$6.5 million investment for robotics start-up
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A field robotics start-up based on technology created by the University of Sydney’s Australian Centre for Field Robotics has received a $6.5 million investment thanks to Australia’s longest running research commercialisation fund, Uniseed.
Founded by University of Sydney Professor of Robotics and Intelligent Systems, and 2019 NSW Australian of the Year nominee Salah Sukkarieh, Agerris is an intelligent robotics company that has commercialised two robotics platforms designed to improve the productivity of livestock and horticultural farmers.
The start-up’s focus will be to equip farmers and growers with cutting-edge air and ground field robotic systems, intelligent tools and artificial intelligence (AI) solutions, to improve farm productivity and to support animal welfare and environmental sustainability.
To support Agerris’s development of agricultural robotics systems, intelligent automated tools and artificial intelligence, the investment is one of the largest seed investment rounds raised for agricultural technology in Australia. The funding will be used to formally launch the start-up and roll out its platforms and data analytics tools both in Australia and internationally.
Enabling the $6.5 million funding, Uniseed invested in Agerris alongside leading venture capital firms, Carthona Capital and BridgeLane Group, both of which support technology-based start-ups in the early stages of commercialisation.
Leading Agerris as Chief Executive Officer, Professor Sukkarieh believes that agriculture and farming are experiencing demand for greater productivity due to a global population surge and rising incomes in developing countries. By 2050, experts have estimated that global food demand will increase between 59 per cent and 98 per cent.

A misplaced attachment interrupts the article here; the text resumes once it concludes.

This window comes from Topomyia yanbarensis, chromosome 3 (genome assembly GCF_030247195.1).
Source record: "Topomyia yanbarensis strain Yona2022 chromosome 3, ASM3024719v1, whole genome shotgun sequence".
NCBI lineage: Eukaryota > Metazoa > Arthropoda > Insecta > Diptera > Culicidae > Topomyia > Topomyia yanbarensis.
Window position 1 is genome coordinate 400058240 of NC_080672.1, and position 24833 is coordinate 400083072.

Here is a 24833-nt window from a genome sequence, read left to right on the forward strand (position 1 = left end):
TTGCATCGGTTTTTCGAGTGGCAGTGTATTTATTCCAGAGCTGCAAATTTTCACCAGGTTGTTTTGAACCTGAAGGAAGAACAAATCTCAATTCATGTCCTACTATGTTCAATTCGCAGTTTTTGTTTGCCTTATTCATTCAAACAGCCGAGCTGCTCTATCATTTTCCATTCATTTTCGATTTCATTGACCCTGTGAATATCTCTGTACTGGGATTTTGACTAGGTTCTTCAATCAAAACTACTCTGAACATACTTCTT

“Farmers worldwide will need to increase production through enhancing agricultural productivity, yet many often struggle to afford the best customised advice for their farm, leading to sub-optimal yields and efficiencies from their crops,” said Professor Sukkarieh.
“Livestock farmers, meanwhile, face a number of competing and complex issues, such as high labour and fuel costs, as well as animal welfare and mismanagement concerns,” he explained.
“Our platforms help to mitigate these challenges and help increase productivity by giving farmers smart precision farming approaches, made possible through our advances in sensor technology and farming automation. At the same time, our technology also enhances animal welfare and environmental sustainability.”
An electric ground vehicle that can be used for a broad range of agricultural activities, Swagbot, will be one of two technologies underpinning the project’s commercialisation. Operating autonomously, Swagbot is able to identify and manage weed levels, monitor pasture quality and herd livestock. The platform will soon be able to monitor the welfare of grazing animals and can be purpose-fit to deal with large scale row and tree cropping applications.
A second durable, low-cost autonomous robotics platform that automates on-farm tasks, Digital Farmhand, will also be developed by Agerris. The platform has been designed to assist smallholder row and tree crop farmers to better manage yields and crop health, including farmers in developing nations.
Agerris will initially trial and develop the two systems in Australia before pursuing global market opportunities, such as in South East Asia and South Pacific nations. It will be working towards developing a commercial offering for the Australian market within the next year.